When choosing a spot to build, we should pick somewhere that has a long history of being a desirable place to live, that has a mild climate, and has as few potential natural disasters as possible. If we’re truly optimizing for lifespan to the extent that we can pick anywhere, London seems like a good choice. It has a 2000+ year history of being inhabited, it seems likely to remain an urban area of importance, it has exceptionally old building stock (making it less likely our house will be torn down, and that people are used to living in and modifying very old buildings), and it has a robust system for dealing with old and historically valuable buildings (as well as protecting the knowledge for how to work with them). It has a relatively mild climate, and little natural disaster exposure (low potential for wildfires, earthquakes, hurricanes, or tornados).
But there’s so much uncertainty around what the future holds that any major urban area can probably work - in the US, somewhere like New York or Boston would be a reasonable choice (though they have harsher climates than would be ideal).
Once we’ve picked an urban area, we should make sure to build on elevated ground (well outside of the Thames floodplain if we’re sticking with London). The plot of land should be a local high-point that won’t accumulate water, close enough to the city that it’s a desirable place to live but not so close that it’s a candidate for being torn down and replaced with denser construction in the near-term (long-term, the hope is that our house will be culturally valuable enough that this is no longer on the table).
The design of this house is about knitting together the two ways that buildings get kept around - because they’re economically viable, and because they have cultural and historic value. The hope for our house is that as the potential for the first wanes, the potential for the second keeps increasing. The outer shell is designed to be exceptionally durable while making it as easy as possible to make repairs and modifications. Virtually everything inside the outer shell can be torn up and repurposed as needed. This will hopefully allow it to adapt for many possible future uses while still keeping its architectural character, allowing it to steadily increase in cultural value until that’s reason enough to keep it around.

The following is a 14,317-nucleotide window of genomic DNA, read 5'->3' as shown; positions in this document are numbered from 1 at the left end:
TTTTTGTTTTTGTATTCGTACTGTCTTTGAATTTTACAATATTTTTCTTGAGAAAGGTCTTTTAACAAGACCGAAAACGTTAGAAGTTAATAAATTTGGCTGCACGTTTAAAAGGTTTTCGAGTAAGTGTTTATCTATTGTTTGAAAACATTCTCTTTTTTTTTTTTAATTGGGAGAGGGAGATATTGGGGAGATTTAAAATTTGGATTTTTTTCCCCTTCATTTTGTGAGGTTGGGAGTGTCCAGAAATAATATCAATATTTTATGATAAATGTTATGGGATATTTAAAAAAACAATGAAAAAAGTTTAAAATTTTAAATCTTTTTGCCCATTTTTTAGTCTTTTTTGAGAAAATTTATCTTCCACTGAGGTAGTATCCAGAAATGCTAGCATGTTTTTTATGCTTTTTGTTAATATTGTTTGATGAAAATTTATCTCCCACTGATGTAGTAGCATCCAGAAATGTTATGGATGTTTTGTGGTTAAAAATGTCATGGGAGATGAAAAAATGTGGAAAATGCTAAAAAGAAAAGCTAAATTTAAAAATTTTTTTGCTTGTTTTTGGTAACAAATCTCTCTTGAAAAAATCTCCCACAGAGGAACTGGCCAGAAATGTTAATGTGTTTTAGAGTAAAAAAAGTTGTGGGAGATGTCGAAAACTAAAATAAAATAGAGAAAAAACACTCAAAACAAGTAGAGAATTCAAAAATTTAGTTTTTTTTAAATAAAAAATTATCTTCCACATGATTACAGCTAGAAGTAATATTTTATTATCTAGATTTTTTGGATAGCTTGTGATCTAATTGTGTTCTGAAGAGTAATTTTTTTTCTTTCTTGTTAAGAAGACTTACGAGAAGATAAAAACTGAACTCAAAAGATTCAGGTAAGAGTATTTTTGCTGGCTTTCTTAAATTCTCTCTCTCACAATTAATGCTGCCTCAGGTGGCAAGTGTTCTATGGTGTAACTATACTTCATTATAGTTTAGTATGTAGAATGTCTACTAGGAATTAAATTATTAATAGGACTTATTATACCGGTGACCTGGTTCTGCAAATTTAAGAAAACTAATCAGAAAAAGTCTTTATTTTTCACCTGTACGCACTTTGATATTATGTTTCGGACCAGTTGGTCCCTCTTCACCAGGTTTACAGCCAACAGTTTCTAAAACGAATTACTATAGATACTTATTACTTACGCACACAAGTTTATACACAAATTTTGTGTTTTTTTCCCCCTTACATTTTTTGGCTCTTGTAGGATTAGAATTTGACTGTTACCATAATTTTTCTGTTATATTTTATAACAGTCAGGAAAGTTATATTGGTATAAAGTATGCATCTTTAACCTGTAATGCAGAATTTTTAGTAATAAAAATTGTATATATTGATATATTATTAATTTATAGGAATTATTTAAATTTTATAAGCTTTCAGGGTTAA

Would we be better off if the typical house were designed to last 1000 years? I think it’s hard to make that case - we haven’t considered cost in this exercise at all, but the cost of the design above would be substantial, probably in the neighborhood of $1000-2000 per square foot (8 to 16 times as much as conventional construction), and we’ve screened off many possible locations where empirically people are interested in living (such as the entire west coast of the US).
But this was specifically designed to optimize lifespan above all else. Switching out some of our choices for cheaper ones (conventional steel frame instead of stainless, normal spread footings instead of piles, Building Science’s 500-year wall instead of multi-wythe masonry, galvalume roof instead of slate) would still have the potential for multi-century lifespan at a much more reasonable cost (probably $200-300 per square foot, close to conventional commercial construction).
Surely this would be worth it, right? I think even this is hard to say. Extending the lifespan of the built environment is valuable (the replacement cost of all buildings in the world is something like $165 Trillion) , and being able to keep old buildings around and useful is in some ways accumulating cultural value that otherwise wouldn’t exist. But keeping old buildings around prevents new buildings from taking their place - London has lots of old buildings, but it also has exceptionally low worker density, which means it’s failing to capture many potential agglomeration benefits. And building houses with extremely long lifespans would likely mean that we’d end up with significant infrastructure and investment in places it’s not needed, since urban areas shift in importance over time.
Designing a building for an extremely long lifespan is in some sense a bet on a certain kind of future - one where tomorrow’s physical infrastructure needs aren’t all that different from todays. And because physical infrastructure is hard to change once it’s in place, it’s also an attempt to bring that kind of future into existence. But if you think agglomeration effects should push cities to get larger and denser, or if you think we’re likely to see some cities shrinking as the nature of the economy changes, or if you think building technology is likely to change significantly, an extremely durable, an extremely long-lived house is perhaps less desirable.
These posts will always remain free, but if you find this work valuable, I encourage you to become a paid subscriber. As a paid subscriber, you’ll help support this work and also gain access to a members-only slack channel.
Construction Physics is produced in partnership with the Institute for Progress, a Washington, DC-based think tank. You can learn more about their work by visiting their website.
 - Worldwide there was an estimated 225 billion square meters of building floor area in 2015 (Lagaros 2018), roughly 330 square feet per person. Assuming an average cost of construction at $750 USD per square meter, that represents $165 trillion worth of assets.